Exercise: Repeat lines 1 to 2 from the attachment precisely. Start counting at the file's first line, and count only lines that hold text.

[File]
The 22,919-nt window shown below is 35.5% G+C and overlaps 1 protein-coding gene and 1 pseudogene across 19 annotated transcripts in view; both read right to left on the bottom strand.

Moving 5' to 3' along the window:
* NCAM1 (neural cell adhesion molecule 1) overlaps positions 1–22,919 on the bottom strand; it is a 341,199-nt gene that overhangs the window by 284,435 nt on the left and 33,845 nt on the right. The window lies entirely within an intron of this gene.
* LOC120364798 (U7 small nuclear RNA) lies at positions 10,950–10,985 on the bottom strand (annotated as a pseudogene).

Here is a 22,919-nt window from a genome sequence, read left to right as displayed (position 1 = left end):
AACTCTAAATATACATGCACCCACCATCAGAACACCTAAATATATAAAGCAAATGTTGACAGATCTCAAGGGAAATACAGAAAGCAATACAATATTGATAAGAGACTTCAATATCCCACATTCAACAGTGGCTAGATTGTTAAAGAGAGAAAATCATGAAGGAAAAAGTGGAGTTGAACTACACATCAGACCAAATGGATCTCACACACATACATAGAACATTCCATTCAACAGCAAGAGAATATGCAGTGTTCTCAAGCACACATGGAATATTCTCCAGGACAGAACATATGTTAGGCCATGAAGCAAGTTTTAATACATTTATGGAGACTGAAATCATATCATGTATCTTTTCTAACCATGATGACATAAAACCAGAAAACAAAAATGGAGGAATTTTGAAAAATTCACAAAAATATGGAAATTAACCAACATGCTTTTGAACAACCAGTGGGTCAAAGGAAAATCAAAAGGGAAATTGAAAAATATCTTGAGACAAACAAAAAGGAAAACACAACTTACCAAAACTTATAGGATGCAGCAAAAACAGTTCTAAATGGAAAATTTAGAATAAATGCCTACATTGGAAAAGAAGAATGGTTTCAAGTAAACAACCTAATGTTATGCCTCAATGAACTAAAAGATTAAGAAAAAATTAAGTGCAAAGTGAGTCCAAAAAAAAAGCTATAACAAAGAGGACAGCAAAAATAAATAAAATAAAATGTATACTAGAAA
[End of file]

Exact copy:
The 22,919-nt window shown below is 35.5% G+C and overlaps 1 protein-coding gene and 1 pseudogene across 19 annotated transcripts in view; both read right to left on the bottom strand.

Moving 5' to 3' along the window: